Signs of Autism Spectrum Disorder
Updated: Jun 28, 2019
As a parent, it can be scary to wonder if your child has a problem. Sometimes it will be easier to simply ignore the signs, brush off niggling thoughts, and attribute them to other causes. However, in regards to Autism Spectrum Disorder, it is important to catch it early. Treatment can reduce the disorder's effect and support your child as they learn, grow, and thrive.
So what should I look for? How do I know if I should be concerned? What is the difference between normal developmental delay and disordered delay?
Depending on where your child is at in their development, there will be different signs. If your child fits the below, speak with your doctor or give us a call for an initial screening appointment.
By end of 12 months
Does not pay attention to or frightened of new faces
Does not smile, does not follow moving object with eyes
Does not babble, laugh and has difficulty bringing objects to the mouth
Has no words
Does not turn head to locate sounds and appears not to respond to loud noises
Does not push down on legs when feet placed on a firm surface
Does not show affection to primary caregiver, dislikes being cuddled
Does not crawl, cannot stand when supported
Does not use gestures such as waving or pointing
By 24 months
Cannot walk by 18 months or walks only on his toes, cannot push a wheeled toy
Does not speak; does not imitate actions, cannot follow simple instructions
Does not appear to know the function of common household object such as a telephone by 15 months
By 36 months
Very limited speech, does not use short phrases, has difficulty in understanding simple instructions
Has little interest in other children, has difficulty separating from mother or primary care-giver
Difficulty in manipulating small objects
Has little interest in ‘make-believe’ play
Frequently falls, has difficulty with stairs
Social communication flags
The child generally does not point to or share observations or experiences with others
The child tends not to look directly at other people in a social way. This is sometimes referred to as a lack of eye contact
There may be an absence of speech, or unusual speech patterns such as repeating words and phrases (echolalia), failure to use ‘I’, ‘me’, and ‘you’, or reversal of these pronouns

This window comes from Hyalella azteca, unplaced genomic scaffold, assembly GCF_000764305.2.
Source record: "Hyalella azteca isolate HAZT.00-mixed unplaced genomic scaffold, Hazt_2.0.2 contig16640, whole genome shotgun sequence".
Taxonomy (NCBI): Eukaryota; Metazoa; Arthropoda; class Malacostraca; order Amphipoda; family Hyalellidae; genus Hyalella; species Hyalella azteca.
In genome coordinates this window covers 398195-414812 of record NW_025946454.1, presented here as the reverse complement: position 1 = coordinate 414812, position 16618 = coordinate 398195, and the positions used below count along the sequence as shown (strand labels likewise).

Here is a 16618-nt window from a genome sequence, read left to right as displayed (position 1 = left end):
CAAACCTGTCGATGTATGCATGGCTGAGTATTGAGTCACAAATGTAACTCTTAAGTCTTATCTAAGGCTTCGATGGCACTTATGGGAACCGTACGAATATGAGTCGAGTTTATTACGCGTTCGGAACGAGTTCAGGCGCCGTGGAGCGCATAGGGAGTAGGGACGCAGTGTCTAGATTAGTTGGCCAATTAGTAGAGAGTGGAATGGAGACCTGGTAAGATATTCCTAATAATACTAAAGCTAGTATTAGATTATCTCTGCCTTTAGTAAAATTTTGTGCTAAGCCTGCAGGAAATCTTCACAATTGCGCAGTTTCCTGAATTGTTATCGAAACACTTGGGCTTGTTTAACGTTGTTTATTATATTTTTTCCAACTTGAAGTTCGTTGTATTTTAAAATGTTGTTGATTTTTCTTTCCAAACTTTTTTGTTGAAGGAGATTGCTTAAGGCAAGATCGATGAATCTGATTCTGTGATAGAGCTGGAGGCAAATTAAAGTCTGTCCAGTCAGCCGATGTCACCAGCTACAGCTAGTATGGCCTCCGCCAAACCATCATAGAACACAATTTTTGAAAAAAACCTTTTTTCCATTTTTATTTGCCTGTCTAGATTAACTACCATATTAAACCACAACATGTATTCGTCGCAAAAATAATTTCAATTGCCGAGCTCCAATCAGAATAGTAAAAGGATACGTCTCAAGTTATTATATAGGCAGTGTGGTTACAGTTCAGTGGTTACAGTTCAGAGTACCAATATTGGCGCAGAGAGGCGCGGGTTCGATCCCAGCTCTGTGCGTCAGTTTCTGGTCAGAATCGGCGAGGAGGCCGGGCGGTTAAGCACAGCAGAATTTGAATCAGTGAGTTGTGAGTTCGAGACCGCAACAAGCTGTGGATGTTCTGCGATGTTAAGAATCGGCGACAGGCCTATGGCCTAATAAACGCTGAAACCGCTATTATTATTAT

Unusual responses to other people. A child may show no desire to be cuddled, have a strong preference for familiar people and may appear to treat people as objects rather than a source of comfort
The child may appear to avoid social situations, preferring to be alone
There is limited development of play activities, particularly imaginative play
There may be constant crying or there may be an unusual absence of crying
The child often has marked repetitive movements, such as hand-shaking or flapping, prolonged rocking or spinning of objects
Many children develop an obsessive interest in certain toys or objects while ignoring other things
The child may have extreme resistance to change in routines and/or their environment
The child may be resistant to solid foods or may not accept a variety of foods in their diet
There are often difficulties with toilet training
The child may have sleeping problems
The child may be extremely distressed by certain noises and/or busy public places such as shopping centres
Issues with conversation, perhaps dominating conversations with their favourite topic and not knowing how to take turns.
Not being able to interpret the non-verbal communication of peers and adults.
Unusual speech patterns, a monotonous tone or an old fashioned way of talking.
Seeking solitude, and finding being with others very stressful and exhausting
Being rigid in following rules at school and in sport and games
Finding it hard to read social cues and the unwritten rules of friendship
Having unusual interests and obsessions, no breadth of interests
Sometimes there are unusual physical movements, such as touching, biting, rocking or finger flicking
Having sensory issues, either heightened or lack of sense of smell, touch, taste, sound and vision
Need to follow routines to feel secure, become very upset when expected routines change
Having few or no real friends
Aggression is sometimes seen, usually as a way of avoiding overwhelming situations
Anxiety is also common, especially as children enter the teenager years
Difficulty interpreting what others are thinking or feeling
Trouble interpreting facial expressions, body language, or social cues
Difficulty regulating emotion
Inflection that does not reflect feelings
Difficulty maintaining the natural give-and-take of a conversation; prone to monologues
Strict daily routines, outbursts when changes occur
Deep knowledge of one particular topic
Relationships can be difficult
Adapting to the workplace can be a challenge
They find they are not comfortable in social situations, some people learn to adapt while for others it can be very isolating.
If your child is on the autism spectrum, the sooner they receive a diagnosis the sooner you can start providing them with the support and understanding they need to reach their full potential. While autism is usually diagnosed in childhood, increasing numbers of adults are finding out that they too are on the spectrum. It’s not uncommon for a parent, having had a child diagnosed with autism, to recognise traits of Autism in themselves.
The decision to seek a diagnosis as an adult is an individual one, with some people happy to remain self-diagnosed. However, if you believe that autism is negatively affecting your life, work and relationships, a formal diagnosis may lead to you receiving more emotional and financial support.
If you would like more information regarding our assessment process or to book an appointment, don't hesitate to contact us through the website or by phone.